Navigating the Search for Alternatives; Mary W. Wood and Michael Kreger
The Relationship between the IACUC and Principal Investigators; Bill Yates
Interactions with Other Institutional Panels; William G. Greer
The IACUC and Laboratory Animal Resources; Stephen A. Felt and Sherril L. Green
International IACUCs and Outside Collaborations; Patrick Sharp
IACUCs from an Academic Perspective; Linda N. Brovarney
IACUC Issues in Industry; Marcy Brown and Jane Chambers
Perspectives of an IACUC Chair; Kathleen A. Murray
Perspectives of a Nonaffiliated/Outside Member; Mark S. Christensen
Managing a Proactive Progressive Animal Care and Use Program; Taylor Bennett and Andrew D. Cardon
Acronyms and Abbreviations
Forms, Templates and Notices
Resources for IACUC Information
Regulatory Agency Contact Information
Guidelines for Blood Sample Withdrawal
Volume Guidelines for Compound Administration
Sample IACUC Guideline
USDA Pain Categories
Whitney Petrie is an Institutional Animal Care and Use Committee (IACUC) specialist at the University of California, Davis, where she is responsible for protocol and amendment review, facility and laboratory inspections and the completion of various regulatory reports. She received a bachelor’s degree in biochemistry, summa cum laude, from the University of New Mexico in 1994. As an undergraduate, she worked in a laboratory within the Toxicology and Pharmacology Department where she researched skin cancer. She remained at the University of New Mexico until 2008, at which time she completed her PhD in biomedical sciences concentrating on cell biology within the Department of Molecular and Cellular Biology. She then moved to the University of California, Davis where as a postdoctoral fellow she researched breast cancer. Dr. Petrie also sits on various subcommittees within the IACUC. She is certified as an American Association for Laboratory Animal Science (AALAS)-registered laboratory animal technologist and a certified professional IACUC administrator.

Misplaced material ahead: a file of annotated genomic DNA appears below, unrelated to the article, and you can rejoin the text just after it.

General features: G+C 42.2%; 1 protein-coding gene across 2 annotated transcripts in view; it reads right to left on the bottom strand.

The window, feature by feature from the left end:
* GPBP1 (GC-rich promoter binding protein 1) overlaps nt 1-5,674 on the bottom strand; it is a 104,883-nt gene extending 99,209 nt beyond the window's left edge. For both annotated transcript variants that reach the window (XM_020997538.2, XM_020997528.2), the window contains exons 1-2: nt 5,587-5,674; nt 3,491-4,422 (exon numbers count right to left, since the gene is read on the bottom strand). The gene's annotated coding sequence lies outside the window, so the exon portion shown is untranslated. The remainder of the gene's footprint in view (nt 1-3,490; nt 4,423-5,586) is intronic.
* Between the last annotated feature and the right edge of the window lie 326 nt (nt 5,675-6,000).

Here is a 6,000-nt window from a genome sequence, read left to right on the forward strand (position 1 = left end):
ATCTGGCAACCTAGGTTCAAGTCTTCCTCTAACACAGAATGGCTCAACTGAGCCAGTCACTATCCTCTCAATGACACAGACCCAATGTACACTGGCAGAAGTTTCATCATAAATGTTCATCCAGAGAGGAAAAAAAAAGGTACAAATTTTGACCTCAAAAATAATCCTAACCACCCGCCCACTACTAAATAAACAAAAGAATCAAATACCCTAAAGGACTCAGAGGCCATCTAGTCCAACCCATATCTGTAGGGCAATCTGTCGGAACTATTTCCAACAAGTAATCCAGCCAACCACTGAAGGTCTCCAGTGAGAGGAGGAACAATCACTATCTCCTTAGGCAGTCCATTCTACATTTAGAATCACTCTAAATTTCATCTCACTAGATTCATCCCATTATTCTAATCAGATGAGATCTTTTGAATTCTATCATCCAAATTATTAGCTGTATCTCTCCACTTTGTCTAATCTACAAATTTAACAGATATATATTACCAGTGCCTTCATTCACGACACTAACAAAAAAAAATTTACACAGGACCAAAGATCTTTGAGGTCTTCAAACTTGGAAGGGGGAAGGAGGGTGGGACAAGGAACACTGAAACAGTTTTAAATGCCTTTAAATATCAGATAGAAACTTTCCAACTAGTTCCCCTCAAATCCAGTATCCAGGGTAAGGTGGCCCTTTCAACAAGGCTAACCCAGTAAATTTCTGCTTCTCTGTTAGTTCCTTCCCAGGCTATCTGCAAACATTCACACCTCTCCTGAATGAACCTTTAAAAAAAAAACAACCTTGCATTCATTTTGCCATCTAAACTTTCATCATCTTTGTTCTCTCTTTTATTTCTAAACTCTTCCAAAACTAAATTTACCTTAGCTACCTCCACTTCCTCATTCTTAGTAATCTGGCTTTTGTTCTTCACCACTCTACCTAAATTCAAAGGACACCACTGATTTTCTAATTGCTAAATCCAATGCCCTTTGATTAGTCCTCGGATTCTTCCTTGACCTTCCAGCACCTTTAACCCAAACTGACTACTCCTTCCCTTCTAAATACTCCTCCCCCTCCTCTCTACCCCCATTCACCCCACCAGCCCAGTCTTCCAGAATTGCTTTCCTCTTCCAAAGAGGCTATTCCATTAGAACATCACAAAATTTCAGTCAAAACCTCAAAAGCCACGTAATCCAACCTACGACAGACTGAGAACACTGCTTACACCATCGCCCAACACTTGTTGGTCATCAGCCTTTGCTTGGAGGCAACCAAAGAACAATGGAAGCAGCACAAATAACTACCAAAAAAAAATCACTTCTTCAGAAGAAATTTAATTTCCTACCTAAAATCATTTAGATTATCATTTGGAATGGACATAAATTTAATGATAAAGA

Sonja L. Wallace is the training specialist in the Veterinary Service Center in the Department of Comparative Medicine at Stanford University, responsible for the development and implementation of animal care and use training programs for faculty and staff. Ms. Wallace received an AAS in animal health technology from Colorado Mountain College in 1981 and a BA in biological science from California State University East Bay in 2000. Ms. Wallace worked for over 20 years in pharmaceutical research as a veterinary surgical technician, cardiovascular researcher, toxicology biologist, training and compliance specialist, and IACUC manager. She also served for 5 years as the Associate Director of the Administrative Panel on Laboratory Animal Care in Stanford’s Research Compliance Office. Ms. Wallace is a Registered Veterinary Technician (RVT), AALAS-registered Laboratory Animal Technologist (RLATG), and Certified Professional IACUC Administrator (CPIA).